“My name is Vladimir. I live in the Museum of Metalworks.” People in cities with community dogs care about them, feed them, protect them, and consider them communally ‘owned’ pets. When community dogs in Havana, Cuba, were threatened with impoundment and killing, caretakers mobilized to save them. The Associated Press reports that “More than a dozen state institutions, including Cuba's Central Bank, have taken community dogs under their wings in recent years, assigning them official IDs and housing and granting them year-round medical care and protection from the city dogcatcher.”
A study in the Journal of Veterinary Behavior finds that sterilizing community dogs actually encourages kindness toward street dogs as caretakers provide positive role models for others to emulate. This resulted in “affection toward dogs” and people “tolerated and perhaps enjoyed the presence of these community dogs.” It calls community dog sterilization “a promising step toward improving the welfare of street dogs.”
Moreover, if they do end up in shelters and are not returned to their neighborhoods, another study found that the vast majority of community dogs, including those who are wary of people, can be turned around via training in the shelter. Specifically, it found that “most of the dogs improved after the application of the rehabilitation program. This result was consistent with previous studies suggesting that training improves the dog’s behavior as well as its interaction with people.”
Unfortunately, throughout the U.S., approaches regarding what to do about these dogs have been as extreme and disturbing as the numbers of dogs reported have been exaggerated. Local shelters and city officials have, to date, largely focused on lethal methods of addressing these populations of dogs, including the shocking and cruel suggestion by one American city council member to employ helicopter gunships to shoot and kill them. Indeed, the majority of community dogs do not die from disease or car accidents, they are killed by the local shelter after animal control officers round them up in order to put them to death.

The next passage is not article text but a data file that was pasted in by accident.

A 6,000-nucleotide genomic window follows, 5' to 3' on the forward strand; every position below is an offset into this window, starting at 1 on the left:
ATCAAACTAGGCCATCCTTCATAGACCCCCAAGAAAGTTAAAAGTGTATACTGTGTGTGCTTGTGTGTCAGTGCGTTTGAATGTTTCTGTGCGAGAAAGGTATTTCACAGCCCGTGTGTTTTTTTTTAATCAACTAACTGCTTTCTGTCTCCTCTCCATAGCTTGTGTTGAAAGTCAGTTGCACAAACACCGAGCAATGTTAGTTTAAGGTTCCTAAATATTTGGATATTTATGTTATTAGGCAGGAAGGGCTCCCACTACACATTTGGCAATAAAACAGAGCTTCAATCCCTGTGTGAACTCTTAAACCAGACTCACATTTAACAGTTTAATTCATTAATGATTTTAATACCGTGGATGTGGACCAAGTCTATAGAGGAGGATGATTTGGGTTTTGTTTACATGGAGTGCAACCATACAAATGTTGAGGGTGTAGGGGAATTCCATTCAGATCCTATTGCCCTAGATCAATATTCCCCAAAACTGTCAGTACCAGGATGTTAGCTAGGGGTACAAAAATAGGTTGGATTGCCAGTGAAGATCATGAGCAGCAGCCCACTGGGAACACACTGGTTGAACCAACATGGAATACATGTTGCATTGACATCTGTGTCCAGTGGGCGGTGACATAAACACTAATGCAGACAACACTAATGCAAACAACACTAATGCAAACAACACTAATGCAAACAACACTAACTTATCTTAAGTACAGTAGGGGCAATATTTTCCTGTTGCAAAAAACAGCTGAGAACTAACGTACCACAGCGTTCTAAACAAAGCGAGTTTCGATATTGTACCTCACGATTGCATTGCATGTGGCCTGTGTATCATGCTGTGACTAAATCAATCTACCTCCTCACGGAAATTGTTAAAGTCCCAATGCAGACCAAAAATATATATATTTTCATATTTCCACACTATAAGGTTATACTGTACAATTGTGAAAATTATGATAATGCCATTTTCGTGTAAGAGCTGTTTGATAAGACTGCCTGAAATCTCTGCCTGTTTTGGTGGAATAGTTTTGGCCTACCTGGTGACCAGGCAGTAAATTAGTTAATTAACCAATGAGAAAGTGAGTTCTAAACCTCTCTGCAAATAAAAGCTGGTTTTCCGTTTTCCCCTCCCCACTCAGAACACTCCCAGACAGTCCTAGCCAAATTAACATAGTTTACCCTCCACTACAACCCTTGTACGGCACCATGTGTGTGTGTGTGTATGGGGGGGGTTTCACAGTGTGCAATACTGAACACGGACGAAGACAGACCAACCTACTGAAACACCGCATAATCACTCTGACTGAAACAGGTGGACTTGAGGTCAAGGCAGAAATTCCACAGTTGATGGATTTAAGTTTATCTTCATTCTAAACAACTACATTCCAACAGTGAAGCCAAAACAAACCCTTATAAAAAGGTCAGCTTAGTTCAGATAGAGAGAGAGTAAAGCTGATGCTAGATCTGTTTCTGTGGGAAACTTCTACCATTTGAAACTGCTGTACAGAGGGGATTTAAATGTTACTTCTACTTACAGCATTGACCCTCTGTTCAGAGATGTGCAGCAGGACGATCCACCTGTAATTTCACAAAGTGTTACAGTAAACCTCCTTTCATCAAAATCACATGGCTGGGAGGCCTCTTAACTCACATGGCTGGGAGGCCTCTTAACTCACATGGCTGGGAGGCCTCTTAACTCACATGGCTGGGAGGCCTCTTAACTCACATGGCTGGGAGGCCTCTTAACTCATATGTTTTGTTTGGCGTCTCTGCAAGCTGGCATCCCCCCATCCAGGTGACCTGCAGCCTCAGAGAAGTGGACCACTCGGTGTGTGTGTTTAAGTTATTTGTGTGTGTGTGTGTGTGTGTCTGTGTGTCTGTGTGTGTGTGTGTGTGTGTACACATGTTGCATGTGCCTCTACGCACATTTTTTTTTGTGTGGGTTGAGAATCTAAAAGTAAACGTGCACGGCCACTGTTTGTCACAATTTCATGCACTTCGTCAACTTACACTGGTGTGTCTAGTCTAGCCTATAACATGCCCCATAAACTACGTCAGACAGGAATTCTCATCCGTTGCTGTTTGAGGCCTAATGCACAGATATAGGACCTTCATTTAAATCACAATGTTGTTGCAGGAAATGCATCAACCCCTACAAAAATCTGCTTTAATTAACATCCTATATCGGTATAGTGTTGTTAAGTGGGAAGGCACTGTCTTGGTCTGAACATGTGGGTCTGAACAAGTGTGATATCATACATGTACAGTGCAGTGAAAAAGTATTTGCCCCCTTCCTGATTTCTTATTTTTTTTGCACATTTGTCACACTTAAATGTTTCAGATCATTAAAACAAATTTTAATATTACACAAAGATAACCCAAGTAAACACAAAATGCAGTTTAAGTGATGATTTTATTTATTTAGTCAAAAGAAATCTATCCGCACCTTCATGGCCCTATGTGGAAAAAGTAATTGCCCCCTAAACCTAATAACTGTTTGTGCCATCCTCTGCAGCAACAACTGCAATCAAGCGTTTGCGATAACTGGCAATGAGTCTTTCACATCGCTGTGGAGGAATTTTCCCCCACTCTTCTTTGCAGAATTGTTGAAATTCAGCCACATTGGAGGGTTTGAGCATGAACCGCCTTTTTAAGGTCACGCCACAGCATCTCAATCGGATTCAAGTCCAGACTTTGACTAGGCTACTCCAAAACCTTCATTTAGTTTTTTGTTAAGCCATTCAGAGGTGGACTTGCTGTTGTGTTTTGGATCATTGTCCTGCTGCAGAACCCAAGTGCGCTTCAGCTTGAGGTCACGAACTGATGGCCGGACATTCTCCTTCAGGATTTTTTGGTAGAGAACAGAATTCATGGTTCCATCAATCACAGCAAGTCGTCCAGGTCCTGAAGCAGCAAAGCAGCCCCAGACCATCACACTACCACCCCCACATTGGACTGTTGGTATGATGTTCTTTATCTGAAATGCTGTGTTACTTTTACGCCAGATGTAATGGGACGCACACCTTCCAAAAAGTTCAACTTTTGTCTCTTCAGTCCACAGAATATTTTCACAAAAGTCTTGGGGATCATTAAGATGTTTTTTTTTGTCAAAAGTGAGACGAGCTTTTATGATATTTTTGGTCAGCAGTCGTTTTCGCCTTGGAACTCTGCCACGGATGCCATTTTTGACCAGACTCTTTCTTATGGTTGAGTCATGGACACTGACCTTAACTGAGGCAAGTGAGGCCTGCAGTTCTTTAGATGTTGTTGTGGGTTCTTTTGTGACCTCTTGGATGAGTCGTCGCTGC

It is both tragic and heartbreaking, especially since there is a humane, non-lethal, and effective way to protect and assist these dogs. Sterilization of community dogs, in lieu of killing, is being done successfully by rescue groups in U.S. cities, on reservations, in U.S. territories like American Samoa, the Bahamas, and Puerto Rico, throughout Europe, and in other countries.
Learn the hows and whys of community dog sterilization - the next frontier of the No Kill movement.